If you don't deliver on the "content is king" promise in your strategy, you may initially be happy about high page views.

However, this does not contribute to the sustainable development of a readership. On the contrary, a glance at the statistics will probably show a high bounce rate.

This also happens when a simple list article in the form of a lengthy photo spread is distributed across various sub-pages. This may improve the statistics, but it wastes users' time.

The term clickbait has also long since left the publishing houses. Perhaps not every user knows its exact meaning yet, but the mechanism of generating clicks behind it probably does.

Mistake number 2: Wrong production strategy

In many houses, there is still a clear orientation that is either "online first" or "print first". This has not done justice to actual usage behavior for a long time.

Development of the global distribution of portfolio structures in the publishing industry

If you take this strategy to the extreme, you degrade a channel to a dinghy that appears loveless and neglected. If, for example, energy flows exclusively into the online presence, too few resources remain to provide longer analyses in print or content that was not available online. The reverse is also true.

It is therefore essential to have a system at the heart of content production that allows employees to concentrate on the content without burdening them with too much technology.

Media-neutral production offers the freedom to publish content on the channel that seems most suitable.

With our Multichannel Publishing Hub, it's child's play to create structured and media-neutral content. Find out more now.

5 Quality may cost something

The majority of publishers in Germany launched their first digital offerings when the Internet was just about to become a mass phenomenon.

Mainly due to the lack of technical billing systems and the strategic requirement to build up reach, content migrated to the Internet free of charge. This went well until print revenues plummeted.

The claim that paywalls cannot work in Germany is wrong. This is demonstrated time and again by the success of national media and specialist offerings.

Whether it's a single call-up, such as with LaterPay, a monthly subscription, a combination of different approaches, or an innovative dynamic paywall like those already used by the Neue Zürcher Zeitung and the Wall Street Journal. Each publisher must find out for itself, step by step, the right path to its own success.

New York Times Freemium Paywall Model

If you focus on your readers and offer them decisive added value, you are literally worth more to them.

Digitization also offers additional options for tapping new sources of revenue. For example, by developing new formats. Digital content is more agile, developments can be brought to market and tested much faster than was conceivable in pure print times.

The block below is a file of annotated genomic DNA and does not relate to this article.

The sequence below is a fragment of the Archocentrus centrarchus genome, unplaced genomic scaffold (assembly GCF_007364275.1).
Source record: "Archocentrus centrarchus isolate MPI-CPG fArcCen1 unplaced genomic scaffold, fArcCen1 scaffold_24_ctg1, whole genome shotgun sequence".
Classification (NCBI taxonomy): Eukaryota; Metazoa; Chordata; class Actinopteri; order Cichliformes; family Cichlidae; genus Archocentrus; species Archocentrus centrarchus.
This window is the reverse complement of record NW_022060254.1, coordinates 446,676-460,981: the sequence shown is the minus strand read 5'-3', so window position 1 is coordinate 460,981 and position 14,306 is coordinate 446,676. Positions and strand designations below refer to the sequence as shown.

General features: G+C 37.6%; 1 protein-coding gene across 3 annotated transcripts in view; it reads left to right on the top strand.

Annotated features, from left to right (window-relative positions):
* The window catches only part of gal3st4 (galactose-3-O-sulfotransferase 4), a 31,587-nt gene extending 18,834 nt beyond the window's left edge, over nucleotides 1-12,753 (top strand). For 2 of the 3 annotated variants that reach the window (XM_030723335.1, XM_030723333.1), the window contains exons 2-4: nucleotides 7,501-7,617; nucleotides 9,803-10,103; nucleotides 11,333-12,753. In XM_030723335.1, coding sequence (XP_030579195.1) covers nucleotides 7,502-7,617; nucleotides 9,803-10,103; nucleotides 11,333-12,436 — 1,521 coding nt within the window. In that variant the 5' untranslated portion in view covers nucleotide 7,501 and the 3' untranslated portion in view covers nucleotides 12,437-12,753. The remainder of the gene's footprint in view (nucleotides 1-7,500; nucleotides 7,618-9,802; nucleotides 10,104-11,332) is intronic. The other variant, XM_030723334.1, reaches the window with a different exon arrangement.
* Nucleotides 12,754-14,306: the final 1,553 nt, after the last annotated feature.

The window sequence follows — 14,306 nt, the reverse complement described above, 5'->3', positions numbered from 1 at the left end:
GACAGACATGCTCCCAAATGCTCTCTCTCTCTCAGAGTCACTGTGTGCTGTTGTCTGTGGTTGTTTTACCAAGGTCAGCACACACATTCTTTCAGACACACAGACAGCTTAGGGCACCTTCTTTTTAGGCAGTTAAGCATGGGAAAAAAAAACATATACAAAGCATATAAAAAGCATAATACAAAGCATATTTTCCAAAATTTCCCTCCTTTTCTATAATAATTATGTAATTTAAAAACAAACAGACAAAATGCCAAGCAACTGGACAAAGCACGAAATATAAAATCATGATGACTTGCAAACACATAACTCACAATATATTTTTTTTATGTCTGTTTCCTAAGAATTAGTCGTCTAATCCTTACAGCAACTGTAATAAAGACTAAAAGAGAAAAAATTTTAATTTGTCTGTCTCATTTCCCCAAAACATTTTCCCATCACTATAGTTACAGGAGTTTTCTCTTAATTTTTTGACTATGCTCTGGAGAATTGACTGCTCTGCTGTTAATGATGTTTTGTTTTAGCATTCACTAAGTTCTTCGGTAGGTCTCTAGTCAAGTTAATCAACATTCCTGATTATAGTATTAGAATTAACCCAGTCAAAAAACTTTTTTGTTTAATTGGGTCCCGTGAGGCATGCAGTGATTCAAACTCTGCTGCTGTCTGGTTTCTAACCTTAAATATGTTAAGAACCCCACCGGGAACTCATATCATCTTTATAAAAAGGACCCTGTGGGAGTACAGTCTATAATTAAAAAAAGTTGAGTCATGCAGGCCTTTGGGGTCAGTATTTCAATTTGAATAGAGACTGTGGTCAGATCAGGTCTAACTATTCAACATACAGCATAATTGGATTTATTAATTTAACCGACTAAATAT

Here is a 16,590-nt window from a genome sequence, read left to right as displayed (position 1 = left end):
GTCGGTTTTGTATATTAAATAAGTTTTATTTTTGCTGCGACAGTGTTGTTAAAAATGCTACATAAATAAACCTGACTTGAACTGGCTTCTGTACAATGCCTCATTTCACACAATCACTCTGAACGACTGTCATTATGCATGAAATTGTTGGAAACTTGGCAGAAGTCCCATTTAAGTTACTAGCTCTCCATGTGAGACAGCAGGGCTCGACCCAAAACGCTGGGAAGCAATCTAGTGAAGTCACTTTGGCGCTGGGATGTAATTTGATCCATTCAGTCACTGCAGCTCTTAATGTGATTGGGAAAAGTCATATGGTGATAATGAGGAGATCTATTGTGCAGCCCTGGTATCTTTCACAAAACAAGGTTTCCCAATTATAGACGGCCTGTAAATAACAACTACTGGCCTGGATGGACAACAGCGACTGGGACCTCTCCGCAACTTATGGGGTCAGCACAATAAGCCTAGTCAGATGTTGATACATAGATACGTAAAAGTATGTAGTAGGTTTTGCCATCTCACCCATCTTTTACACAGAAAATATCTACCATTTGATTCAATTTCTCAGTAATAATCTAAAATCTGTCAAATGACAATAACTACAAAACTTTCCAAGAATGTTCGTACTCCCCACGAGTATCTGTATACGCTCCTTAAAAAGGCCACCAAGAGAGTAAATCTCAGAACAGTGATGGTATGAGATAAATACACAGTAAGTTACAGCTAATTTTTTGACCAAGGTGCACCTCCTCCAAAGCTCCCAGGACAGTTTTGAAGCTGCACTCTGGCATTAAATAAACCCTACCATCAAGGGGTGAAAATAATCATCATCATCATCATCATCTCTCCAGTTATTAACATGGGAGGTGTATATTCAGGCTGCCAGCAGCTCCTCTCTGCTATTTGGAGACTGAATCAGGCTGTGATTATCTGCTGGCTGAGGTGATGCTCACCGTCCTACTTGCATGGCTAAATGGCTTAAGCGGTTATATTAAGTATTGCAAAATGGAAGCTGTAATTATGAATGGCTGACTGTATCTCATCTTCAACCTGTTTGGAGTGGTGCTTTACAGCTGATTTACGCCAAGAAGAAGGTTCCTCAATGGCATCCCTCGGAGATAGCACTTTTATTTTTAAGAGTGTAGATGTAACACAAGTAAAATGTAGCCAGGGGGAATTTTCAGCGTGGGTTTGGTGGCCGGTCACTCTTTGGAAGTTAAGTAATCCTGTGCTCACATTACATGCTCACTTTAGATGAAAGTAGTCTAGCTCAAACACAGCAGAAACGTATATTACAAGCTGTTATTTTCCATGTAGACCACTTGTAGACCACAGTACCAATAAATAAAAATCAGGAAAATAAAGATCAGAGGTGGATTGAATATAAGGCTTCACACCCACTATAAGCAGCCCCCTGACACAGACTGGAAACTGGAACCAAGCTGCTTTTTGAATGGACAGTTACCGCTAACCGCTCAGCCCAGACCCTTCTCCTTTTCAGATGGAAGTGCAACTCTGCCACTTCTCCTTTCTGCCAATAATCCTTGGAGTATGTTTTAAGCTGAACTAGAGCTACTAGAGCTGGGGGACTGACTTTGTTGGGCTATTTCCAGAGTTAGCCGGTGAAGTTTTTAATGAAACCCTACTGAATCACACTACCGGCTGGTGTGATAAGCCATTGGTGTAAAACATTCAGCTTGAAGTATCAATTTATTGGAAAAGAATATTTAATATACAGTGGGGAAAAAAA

Thematic newsletters that regularly provide subscribers with in-depth information on a special topic are a great example. Hot news distributed to users via Messenger is another.

I'm convinced that every publisher has a potentially huge treasure trove that just needs to be harnessed. Because with every user interaction, the publisher gains data. Information that they can use to develop target group-specific forms of advertising, among other things. Creativity, lateral thinking and innovative business development win out.

6 Know your users!

Data is at the core of digitization. Digital business models are inconceivable without data analysis.

In order to define your target group, you first need to know who they are in the first place. In many publishers, however, this information lies dormant in different data silos.

That's why publishers need systems that break down such silos and use modern technologies such as artificial intelligence to analyze the information. Recently, Ranga Yogeshwar even attracted a lot of attention in this context with his statement: "Europe is still asleep".

Data analysis requires effort, especially at the beginning, and sometimes unpopular decisions are absolutely necessary. For example, when it becomes clear that the publishing IT that has grown over decades is no longer up to modern requirements.

This is underscored by the low competence score in the area of customer analysis in a recent survey by BrandLab.

Tech Competence survey by BrandLab

However, it is worth the effort, because machine-aided analyses are not only faster, but also open up new perspectives. For example, you gain access to user segments that would otherwise remain undiscovered.

With every post, every click and every app call, users leave behind a lot of information that reveals something about their preferences and current interests.

If it is possible to react to this in real time by reordering and grouping content, this greatly increases the relevance of the medium for the user. Artificial intelligence is the driver here for greater personalization of the offering.

I would like to conclude this section with what I think is a very appropriate quote from Microsoft CEO Satya Nadella: "Every company is a software company. You need to start thinking and acting like a digital company. It's no longer just about procuring and deploying a solution. It's not just about a simple software solution. It's about thinking about your own future as a digital enterprise."


The internet, and with it digitalization, will not simply disappear again. That's the way it is with radical advances in history.

German publishing houses are still in the midst of a disruptive change. Of course, this doesn't just affect the publishing and media industry. With a few exceptions, it affects almost all of them. The challenges are the same.

In the meantime, there are many positive examples and promising approaches that are encouraging. A wealth of ideas, a high standard of content quality coupled with modern technology are guaranteed to reward those companies that optimistically face up to the challenges with good reason.

And one final comment: if there are still employees with the job title "digital" in your company, you are most likely not yet a digital company.

Do you have any other ideas regarding the challenge of digitalization? We would love to hear them.

Please feel free to contact us here.

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Kevin Kallenbach
Head of Sales